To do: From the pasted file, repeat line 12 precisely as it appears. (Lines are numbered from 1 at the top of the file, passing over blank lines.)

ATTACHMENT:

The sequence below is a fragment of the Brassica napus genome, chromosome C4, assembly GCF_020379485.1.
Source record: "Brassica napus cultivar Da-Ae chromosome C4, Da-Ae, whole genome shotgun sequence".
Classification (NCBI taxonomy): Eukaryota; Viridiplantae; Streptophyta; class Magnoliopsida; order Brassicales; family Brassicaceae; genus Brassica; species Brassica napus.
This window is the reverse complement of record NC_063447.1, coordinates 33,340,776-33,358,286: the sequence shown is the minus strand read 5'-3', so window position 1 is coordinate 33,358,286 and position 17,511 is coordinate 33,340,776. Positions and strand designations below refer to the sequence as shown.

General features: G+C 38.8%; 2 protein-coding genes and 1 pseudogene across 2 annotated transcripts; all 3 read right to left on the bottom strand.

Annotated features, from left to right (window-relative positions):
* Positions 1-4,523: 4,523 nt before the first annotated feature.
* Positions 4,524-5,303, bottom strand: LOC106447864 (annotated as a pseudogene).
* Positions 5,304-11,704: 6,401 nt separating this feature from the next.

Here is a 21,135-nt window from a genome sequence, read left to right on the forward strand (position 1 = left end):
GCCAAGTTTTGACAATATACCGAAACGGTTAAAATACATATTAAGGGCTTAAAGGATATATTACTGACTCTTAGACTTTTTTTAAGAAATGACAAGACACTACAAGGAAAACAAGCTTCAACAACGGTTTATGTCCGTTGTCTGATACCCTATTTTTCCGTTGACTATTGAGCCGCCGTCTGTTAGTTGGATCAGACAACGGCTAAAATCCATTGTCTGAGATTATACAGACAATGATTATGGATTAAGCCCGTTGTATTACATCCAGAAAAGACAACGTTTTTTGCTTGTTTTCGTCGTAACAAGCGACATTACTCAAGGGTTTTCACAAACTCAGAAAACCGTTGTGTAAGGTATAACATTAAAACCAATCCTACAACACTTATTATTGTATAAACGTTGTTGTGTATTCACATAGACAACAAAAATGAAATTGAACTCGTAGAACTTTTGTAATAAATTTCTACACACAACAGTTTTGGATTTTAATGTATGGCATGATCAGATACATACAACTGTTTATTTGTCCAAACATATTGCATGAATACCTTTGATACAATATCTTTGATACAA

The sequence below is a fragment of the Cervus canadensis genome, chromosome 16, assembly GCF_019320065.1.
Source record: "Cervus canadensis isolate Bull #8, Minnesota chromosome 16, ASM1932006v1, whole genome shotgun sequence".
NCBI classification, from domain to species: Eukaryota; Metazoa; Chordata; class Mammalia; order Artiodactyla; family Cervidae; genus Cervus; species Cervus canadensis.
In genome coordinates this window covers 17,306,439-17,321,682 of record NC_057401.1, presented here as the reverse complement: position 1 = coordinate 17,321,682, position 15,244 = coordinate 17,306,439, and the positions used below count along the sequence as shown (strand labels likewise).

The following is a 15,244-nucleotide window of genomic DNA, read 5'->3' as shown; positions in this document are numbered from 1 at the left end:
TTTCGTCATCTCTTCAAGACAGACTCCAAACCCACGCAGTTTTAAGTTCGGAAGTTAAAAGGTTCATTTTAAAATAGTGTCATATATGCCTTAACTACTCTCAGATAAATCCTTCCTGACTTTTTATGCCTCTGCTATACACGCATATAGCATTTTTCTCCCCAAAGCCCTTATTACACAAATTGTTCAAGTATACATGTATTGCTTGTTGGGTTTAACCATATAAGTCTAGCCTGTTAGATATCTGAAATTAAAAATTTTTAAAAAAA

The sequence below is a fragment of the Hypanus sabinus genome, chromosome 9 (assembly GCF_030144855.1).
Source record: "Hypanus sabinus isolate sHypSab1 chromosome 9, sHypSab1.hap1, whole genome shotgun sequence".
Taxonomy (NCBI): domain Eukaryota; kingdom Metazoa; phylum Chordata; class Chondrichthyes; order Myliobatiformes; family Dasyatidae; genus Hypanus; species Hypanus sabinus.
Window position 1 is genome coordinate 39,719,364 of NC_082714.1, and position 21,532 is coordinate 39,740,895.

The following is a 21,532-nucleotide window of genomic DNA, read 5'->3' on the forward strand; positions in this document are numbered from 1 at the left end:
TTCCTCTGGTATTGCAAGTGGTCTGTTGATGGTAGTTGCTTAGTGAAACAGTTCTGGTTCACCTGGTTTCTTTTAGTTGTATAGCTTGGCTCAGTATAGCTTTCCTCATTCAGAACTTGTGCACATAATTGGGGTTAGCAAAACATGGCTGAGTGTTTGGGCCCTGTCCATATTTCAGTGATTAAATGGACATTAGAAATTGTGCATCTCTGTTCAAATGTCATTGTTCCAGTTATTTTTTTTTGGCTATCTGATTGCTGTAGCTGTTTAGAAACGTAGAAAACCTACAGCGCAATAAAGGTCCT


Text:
The sequence below is a fragment of the Cervus canadensis genome, chromosome 16, assembly GCF_019320065.1.